The painting can be exhibited from July 9.
The artwork titled Christ of St John of the Cross has been transported to its temporary home in Condado de Durham and will be displayed alongside El Greco’s Christ on the Cross – uniting the two Spanish masterpieces.
El Greco depicts Christ as a living man with the dramatic contrasts of light speaking to an experience of anguish, forcing the viewer to come face-to-face with Christ’s suffering.
While Dali presents a beautiful but anonymous figure viewed from above, emphasising his role as the Son of God and the magnitude of his sacrifice.
Founder of The Auckland Project Jonathan Ruffer thanked the “wonderfully generous” Glasgow Life Museum for loaning the painting, adding “mere words of thanks really are not enough”.
He told the PA news agency: “I’ve always been a great believer in the power of incongruity and one of the reasons that we have a Spanish gallery is because of how unlikely it is that there should be such a thing.
“To have a picture as important as Dali’s is really a wonderful thing.
“The Spanish Gallery is about the Spanish Golden Age which really got going in earnest from the 1590s and was finished probably 70 ou 80 years after that.
“We’re telling a story and the Dali picture really helps us to tell that story. The crucifixion is probably the most painted of all religious images in the world.
“The death of Christ was a really central thing back in the 1600s and here we have somebody painting a picture which by the 1950’s was a very unfashionable thing to do, and almost unique to be doing it with the the sense of realism that Dali brought to it so it raises the question what is that picture about and if you out it next to El Greco, whose pictures of the crucifixion are extraordinarily powerful, it asks the question what do you see when you look at these things.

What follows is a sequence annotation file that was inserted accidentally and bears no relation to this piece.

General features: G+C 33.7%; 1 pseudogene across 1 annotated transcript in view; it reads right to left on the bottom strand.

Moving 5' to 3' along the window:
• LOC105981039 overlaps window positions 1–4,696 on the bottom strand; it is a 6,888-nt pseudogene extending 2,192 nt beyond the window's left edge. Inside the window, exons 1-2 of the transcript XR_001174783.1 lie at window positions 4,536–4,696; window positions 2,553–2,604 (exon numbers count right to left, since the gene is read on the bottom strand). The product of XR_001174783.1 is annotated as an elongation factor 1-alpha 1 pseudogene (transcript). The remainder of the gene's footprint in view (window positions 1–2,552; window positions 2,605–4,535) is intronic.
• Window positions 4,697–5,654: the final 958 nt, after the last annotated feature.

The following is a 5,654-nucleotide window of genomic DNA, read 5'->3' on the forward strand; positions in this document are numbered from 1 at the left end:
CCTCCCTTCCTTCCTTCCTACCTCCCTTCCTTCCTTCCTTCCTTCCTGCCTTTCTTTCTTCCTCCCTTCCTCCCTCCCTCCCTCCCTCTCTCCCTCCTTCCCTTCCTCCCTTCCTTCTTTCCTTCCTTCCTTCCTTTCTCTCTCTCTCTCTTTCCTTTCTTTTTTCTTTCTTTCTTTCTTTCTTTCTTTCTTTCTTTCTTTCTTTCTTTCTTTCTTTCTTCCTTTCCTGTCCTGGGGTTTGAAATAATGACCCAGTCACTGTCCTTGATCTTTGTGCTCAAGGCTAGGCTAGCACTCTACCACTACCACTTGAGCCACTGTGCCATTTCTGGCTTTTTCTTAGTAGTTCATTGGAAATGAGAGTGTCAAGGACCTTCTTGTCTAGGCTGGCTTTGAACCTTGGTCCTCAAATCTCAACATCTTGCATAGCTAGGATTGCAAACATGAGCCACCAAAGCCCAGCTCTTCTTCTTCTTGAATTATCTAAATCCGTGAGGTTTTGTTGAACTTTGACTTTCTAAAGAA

“It stops being just about the two pictures in front of you and it becomes about you, what do you see when you look at.”
The masterpiece arrived on Tuesday ahead of its public display at the gallery from July 9 to December 4.
Speaking about viewing the masterpiece for the first time, Mr Ruffer added: “It’s bigger than you’d think, we’re used to seeing it on a postcard.
“I went on holiday in Croatia three or four years ago and off the high street there was a tattoo shop and you could choose between 15 different things to have tattooed, one of them was Dali’s crucifixion, how about that for fame.”
The Spanish Gallery is the UK’s first gallery dedicated to the art, history and culture of Spain during the 16th and 17th centuries and was officially opened by the Queen of Spain.
Duncan Dornan, Glasgow Life’s head of Museums and Collections, disse: “Displaying this treasured painting in a new way enables us to widen our understanding of the incredible artist, Salvador Dali who painted this iconic artwork, which remains a favourite with Glaswegians and visitors to the city.
“Glasgow’s art collection is considered one of the finest in Europe and loaning key pieces allows people across the country to access and enjoy them, bolstering our reputation.”